Many Florida condo buildings run into trouble after having to contend with years of inattention from a disengaged board or subpar services from a property management company. As a result, they may be running afoul of some important legal requirements. If you serve on a board of directors or you belong to a condominium association’s membership, there are a few things that you should find out about your condominium’s compliance status.
Are You Holding Annual Meetings?
Florida law governing condominiums requires associations to have annual meetings. The most important objectives at an annual meeting include electing a board of directors and approving a budget for the year ahead.
Is Your Property Management Company Collecting Unpaid Dues?
In general, property managers rather than individual board members are responsible for ensuring that individual unit owners pay their membership dues. When a unit owner stops paying maintenance, the property management company should help the board initiate a collections action or legal claim against the delinquent account holder.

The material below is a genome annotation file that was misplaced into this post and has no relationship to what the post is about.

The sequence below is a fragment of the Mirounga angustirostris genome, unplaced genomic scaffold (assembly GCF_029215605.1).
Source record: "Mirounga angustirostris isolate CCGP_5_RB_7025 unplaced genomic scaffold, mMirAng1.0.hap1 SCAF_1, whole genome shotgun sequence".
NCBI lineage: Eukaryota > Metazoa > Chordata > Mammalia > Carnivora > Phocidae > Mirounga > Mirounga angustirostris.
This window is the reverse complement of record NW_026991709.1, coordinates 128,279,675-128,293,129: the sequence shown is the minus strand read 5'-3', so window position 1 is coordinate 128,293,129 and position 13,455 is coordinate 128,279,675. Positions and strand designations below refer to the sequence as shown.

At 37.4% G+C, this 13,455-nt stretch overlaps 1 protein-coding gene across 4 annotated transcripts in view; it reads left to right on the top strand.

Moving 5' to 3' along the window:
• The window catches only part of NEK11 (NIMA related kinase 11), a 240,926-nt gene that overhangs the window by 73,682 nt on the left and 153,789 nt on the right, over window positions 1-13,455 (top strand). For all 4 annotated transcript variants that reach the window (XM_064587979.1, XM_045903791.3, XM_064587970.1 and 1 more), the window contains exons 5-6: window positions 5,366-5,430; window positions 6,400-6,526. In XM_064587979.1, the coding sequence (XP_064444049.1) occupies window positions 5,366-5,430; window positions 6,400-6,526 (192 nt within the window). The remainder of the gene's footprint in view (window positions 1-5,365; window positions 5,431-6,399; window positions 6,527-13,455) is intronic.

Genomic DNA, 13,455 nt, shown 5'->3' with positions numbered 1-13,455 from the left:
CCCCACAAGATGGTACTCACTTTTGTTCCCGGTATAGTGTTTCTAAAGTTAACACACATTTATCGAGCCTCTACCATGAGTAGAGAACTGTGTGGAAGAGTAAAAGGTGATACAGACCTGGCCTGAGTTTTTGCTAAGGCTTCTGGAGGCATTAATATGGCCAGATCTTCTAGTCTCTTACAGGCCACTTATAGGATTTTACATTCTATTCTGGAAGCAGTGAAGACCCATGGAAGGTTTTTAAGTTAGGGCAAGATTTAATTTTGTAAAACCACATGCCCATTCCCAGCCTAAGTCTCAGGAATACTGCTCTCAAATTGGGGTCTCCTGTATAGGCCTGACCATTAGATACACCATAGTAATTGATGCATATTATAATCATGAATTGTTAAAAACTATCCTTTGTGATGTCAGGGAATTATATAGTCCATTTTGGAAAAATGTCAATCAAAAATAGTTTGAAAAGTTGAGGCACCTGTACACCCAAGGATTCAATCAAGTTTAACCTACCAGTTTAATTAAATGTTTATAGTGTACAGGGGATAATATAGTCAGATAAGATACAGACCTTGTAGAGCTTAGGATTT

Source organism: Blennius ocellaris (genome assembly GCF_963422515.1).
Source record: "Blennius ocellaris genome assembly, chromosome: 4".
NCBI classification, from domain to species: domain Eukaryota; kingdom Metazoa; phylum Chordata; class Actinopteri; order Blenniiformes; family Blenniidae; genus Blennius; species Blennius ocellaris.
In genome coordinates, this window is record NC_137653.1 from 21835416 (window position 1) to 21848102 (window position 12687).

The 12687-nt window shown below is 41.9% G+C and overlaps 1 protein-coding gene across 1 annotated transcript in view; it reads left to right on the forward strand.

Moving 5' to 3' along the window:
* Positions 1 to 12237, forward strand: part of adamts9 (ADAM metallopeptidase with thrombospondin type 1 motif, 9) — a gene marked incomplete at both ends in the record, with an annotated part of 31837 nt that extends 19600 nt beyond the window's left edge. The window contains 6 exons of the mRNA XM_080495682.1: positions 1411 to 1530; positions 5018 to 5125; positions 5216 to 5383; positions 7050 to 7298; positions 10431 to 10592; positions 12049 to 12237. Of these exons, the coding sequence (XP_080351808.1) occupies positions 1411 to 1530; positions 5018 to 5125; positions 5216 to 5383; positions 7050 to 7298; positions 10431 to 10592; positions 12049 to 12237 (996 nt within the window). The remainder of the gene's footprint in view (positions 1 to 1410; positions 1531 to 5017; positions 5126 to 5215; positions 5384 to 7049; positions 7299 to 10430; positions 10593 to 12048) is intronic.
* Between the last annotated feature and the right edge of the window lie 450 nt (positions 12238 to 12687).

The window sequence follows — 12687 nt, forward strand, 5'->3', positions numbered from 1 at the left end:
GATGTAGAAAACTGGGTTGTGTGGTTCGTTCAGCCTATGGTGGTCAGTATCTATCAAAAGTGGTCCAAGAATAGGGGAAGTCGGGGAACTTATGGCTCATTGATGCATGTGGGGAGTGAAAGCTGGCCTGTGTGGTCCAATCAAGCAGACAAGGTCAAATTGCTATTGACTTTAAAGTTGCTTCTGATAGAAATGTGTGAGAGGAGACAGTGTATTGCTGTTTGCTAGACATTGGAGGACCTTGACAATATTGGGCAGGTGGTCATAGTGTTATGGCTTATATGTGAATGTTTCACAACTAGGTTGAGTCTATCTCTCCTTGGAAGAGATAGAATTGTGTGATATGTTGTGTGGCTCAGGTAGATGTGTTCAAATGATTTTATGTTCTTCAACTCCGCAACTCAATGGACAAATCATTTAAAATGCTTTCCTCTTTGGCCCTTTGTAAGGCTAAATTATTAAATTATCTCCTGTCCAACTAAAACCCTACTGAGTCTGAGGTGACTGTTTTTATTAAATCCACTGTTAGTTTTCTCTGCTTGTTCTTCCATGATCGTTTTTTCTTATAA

For help with property management services Brevard County FL, reach out to a company with Licensed Community Association Managers who are experienced in helping associations resolve accounts receivables managers. An LCAM can help a building enter into a collections arrangement with an owner who is behind on his or her maintenance and also institute legal proceedings if necessary.
Do You Have Reserve Funds?
Some condominiums need to have a certain amount of reserve funding available. When the association determines membership dues, it should try to budget for contributions to a reserve account. The purpose of reserves is to pay for unforeseen expenses as well as capital improvements. Maintaining these funds can prevent an association from having to levy high assessments against unit owners in order to pay for repairs or improvements to the building’s common areas.